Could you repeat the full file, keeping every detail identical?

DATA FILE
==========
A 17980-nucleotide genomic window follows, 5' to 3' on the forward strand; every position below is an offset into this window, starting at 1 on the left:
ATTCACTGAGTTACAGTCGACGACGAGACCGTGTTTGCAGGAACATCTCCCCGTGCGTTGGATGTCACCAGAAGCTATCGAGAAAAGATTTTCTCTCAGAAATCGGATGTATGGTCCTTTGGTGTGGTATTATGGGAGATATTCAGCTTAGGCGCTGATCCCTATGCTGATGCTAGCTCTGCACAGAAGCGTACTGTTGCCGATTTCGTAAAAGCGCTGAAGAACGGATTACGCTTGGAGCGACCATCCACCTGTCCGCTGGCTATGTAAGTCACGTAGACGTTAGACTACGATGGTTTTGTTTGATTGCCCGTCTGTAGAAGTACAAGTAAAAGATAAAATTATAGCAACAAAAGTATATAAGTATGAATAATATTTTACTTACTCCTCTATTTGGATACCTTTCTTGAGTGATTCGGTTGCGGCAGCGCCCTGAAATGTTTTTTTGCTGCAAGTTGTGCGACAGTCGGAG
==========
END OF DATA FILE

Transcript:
A 17980-nucleotide genomic window follows, 5' to 3' on the forward strand; every position below is an offset into this window, starting at 1 on the left:
ATTCACTGAGTTACAGTCGACGACGAGACCGTGTTTGCAGGAACATCTCCCCGTGCGTTGGATGTCACCAGAAGCTATCGAGAAAAGATTTTCTCTCAGAAATCGGATGTATGGTCCTTTGGTGTGGTATTATGGGAGATATTCAGCTTAGGCGCTGATCCCTATGCTGATGCTAGCTCTGCACAGAAGCGTACTGTTGCCGATTTCGTAAAAGCGCTGAAGAACGGATTACGCTTGGAGCGACCATCCACCTGTCCGCTGGCTATGTAAGTCACGTAGACGTTAGACTACGATGGTTTTGTTTGATTGCCCGTCTGTAGAAGTACAAGTAAAAGATAAAATTATAGCAACAAAAGTATATAAGTATGAATAATATTTTACTTACTCCTCTATTTGGATACCTTTCTTGAGTGATTCGGTTGCGGCAGCGCCCTGAAATGTTTTTTTGCTGCAAGTTGTGCGACAGTCGGAG